Juvenile-onset neuronal ceroid lipofuscinosis (JNCL), or Batten disease, is one of a group of severe neurodegenerative lysosomal storage disorders characterised by accumulation of ageing-associated lipofuscin-like material in the lysosomes of most cells. JNCL typically presents between the ages of 6 to 10 years with visual failure, followed by epilepsy and progressive cognitive and motor deterioration as a result of selective neuronal cell loss, and is caused by mutations in the CLN3 gene (The International Batten Disease Consortium, 1995). CLN3 is a multi-pass transmembrane protein (Kyttälä et al., 2004; Nugent et al., 2008; Storch et al., 2007), which has proved difficult to detect at endogenous levels using currently available antibodies, perhaps because of low expression or inaccessibility of the epitopes. The use of protein overexpression systems has led to the assumption that CLN3 is a lysosomal membrane protein (Ezaki et al., 2003; Haskell et al., 2000; Järvelä et al., 1999; Järvelä et al., 1998; Kyttälä et al., 2004; Luiro et al., 2001; Persaud-Sawin et al., 2007). CLN3 has been functionally linked to diverse cellular processes, including lysosomal homeostasis (Holopainen et al., 2001; Pohl et al., 2007; Ramirez-Montealegre and Pearce, 2005), autophagy (Cao et al., 2006), lipid synthesis or modification (Hobert and Dawson, 2007; Narayan et al., 2006), cytoskeletal organisation (Luiro et al., 2004), apoptosis (Persaud-Sawin et al., 2002), trafficking (Fossale et al., 2004), and, most recently, HIV infection (Brass et al., 2008). Despite these endeavours, the function of CLN3 remains elusive.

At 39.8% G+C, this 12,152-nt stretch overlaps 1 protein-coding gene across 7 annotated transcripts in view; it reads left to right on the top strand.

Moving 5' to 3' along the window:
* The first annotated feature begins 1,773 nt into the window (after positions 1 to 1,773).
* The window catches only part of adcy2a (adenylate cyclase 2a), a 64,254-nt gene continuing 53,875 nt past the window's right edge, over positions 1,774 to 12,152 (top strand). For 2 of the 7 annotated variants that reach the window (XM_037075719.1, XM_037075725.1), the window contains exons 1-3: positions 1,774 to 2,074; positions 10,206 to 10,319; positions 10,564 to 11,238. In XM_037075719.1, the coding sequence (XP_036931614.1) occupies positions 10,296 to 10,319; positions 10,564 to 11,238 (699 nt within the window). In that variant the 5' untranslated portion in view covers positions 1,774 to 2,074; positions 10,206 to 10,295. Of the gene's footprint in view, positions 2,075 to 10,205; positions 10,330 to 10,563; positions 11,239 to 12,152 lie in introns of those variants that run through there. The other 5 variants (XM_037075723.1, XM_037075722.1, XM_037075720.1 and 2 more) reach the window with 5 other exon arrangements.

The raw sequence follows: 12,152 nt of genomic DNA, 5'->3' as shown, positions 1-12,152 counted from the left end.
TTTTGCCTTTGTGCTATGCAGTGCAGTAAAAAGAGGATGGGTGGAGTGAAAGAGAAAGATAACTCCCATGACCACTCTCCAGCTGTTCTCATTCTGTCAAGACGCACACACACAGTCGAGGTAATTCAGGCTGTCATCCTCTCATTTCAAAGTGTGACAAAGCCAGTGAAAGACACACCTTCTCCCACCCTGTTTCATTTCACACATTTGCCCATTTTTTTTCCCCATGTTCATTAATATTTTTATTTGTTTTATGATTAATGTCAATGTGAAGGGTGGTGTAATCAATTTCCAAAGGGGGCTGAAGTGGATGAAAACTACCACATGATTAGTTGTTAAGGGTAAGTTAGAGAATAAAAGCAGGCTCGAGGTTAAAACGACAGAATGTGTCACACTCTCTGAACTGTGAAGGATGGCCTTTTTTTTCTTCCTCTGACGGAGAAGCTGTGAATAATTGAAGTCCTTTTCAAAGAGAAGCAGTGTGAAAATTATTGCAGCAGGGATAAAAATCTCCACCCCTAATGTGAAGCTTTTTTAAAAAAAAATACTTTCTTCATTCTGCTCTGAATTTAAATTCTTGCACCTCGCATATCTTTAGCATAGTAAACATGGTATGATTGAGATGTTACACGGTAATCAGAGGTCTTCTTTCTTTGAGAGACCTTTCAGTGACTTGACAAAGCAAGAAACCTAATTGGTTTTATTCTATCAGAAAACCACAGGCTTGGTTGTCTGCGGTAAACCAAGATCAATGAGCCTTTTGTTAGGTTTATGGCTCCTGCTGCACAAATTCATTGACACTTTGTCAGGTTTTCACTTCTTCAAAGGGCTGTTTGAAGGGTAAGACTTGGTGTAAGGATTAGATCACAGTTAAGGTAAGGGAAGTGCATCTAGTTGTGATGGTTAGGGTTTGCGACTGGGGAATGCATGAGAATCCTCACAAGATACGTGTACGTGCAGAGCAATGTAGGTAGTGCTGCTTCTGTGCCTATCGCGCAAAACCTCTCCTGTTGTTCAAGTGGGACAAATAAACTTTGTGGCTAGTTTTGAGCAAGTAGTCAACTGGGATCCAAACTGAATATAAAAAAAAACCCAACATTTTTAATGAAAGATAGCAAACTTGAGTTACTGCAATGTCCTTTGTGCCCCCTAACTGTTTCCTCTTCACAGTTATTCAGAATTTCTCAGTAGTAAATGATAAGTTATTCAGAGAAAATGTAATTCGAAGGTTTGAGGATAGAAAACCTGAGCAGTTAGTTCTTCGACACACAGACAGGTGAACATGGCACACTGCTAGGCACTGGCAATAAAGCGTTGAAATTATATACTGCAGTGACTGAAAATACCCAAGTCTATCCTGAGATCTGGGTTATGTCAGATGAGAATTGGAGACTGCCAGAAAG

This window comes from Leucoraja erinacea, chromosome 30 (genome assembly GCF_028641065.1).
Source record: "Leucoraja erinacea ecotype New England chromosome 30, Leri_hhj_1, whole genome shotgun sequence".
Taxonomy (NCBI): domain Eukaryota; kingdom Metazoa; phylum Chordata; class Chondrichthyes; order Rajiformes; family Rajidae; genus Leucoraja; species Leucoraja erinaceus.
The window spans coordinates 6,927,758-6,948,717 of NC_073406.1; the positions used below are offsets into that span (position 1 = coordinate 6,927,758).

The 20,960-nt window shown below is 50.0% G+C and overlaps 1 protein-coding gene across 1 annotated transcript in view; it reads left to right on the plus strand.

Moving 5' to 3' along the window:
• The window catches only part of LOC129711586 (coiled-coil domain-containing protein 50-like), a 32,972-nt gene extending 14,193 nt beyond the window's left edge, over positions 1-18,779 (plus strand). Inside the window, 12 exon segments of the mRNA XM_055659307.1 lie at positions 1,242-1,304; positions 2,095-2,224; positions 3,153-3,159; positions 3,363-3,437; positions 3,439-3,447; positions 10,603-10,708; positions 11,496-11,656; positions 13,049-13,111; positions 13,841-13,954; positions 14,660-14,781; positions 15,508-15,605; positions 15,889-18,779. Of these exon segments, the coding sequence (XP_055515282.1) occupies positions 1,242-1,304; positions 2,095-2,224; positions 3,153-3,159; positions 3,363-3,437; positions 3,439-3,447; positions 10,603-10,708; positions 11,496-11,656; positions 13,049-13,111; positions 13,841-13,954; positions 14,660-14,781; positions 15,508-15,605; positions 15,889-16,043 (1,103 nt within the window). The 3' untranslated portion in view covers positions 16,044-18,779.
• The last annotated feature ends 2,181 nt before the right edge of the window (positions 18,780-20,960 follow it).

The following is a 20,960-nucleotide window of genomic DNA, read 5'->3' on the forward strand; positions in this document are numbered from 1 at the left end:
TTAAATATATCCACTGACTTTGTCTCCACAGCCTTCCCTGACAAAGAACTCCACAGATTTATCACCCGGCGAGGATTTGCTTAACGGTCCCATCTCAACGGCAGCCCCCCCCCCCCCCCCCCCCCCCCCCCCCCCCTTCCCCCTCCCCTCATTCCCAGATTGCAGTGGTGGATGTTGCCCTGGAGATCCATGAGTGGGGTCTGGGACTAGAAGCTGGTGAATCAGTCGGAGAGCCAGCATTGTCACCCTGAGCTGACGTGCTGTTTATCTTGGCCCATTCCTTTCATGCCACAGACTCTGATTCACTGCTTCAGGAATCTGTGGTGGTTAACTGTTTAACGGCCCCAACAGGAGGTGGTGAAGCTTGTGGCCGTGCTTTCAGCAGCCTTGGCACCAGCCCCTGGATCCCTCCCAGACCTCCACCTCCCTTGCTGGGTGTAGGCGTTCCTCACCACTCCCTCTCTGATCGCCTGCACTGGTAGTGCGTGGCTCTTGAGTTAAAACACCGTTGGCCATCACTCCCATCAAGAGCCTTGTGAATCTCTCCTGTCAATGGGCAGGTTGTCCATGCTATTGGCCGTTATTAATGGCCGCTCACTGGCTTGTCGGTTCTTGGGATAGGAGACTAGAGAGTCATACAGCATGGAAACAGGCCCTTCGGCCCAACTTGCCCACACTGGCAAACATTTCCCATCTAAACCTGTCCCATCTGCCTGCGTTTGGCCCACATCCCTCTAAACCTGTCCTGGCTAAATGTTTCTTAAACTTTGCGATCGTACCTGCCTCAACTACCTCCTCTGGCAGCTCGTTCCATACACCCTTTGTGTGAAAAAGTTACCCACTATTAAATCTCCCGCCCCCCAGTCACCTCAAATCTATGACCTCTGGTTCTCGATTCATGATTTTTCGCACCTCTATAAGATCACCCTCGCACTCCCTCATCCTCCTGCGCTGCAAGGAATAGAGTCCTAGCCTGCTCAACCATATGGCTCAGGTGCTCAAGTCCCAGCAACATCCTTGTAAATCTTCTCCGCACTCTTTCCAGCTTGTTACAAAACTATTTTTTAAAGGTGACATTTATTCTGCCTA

The conservation of CLN3 in single-celled eukaryotes suggests that it has a fundamental role in eukaryotic cells. To help understand its function, we used a simple model system, the fission yeast Schizosaccharomyces pombe. We previously showed that deletion of btn1, the fission yeast orthologue of CLN3, affects vacuole homeostasis, causing an increase in the size of the vacuoles, which are equivalent to lysosomes (Kitzmüller et al., 2008), and a decrease in vacuole pH (Gachet et al., 2005), as occurs in cells from a JNCL patient (Holopainen et al., 2001). Importantly, and validating our approach, Btn1p and CLN3 have been shown to be functional orthologues, because expression of CLN3 is able to rescue multiple defects of btn1Δ cells (Codlin et al., 2008b; Gachet et al., 2005). Similarly, BTN1, the orthologous gene from Saccharomyces cerevisiae, has also been implicated in vacuole homeostasis (Chattopadhyay et al., 2000; Kim et al., 2003; Padilla-Lopez and Pearce, 2006; Pearce et al., 1999; Pearce and Sherman, 1998), as well as in the response to oxidative stress (Osorio et al., 2007).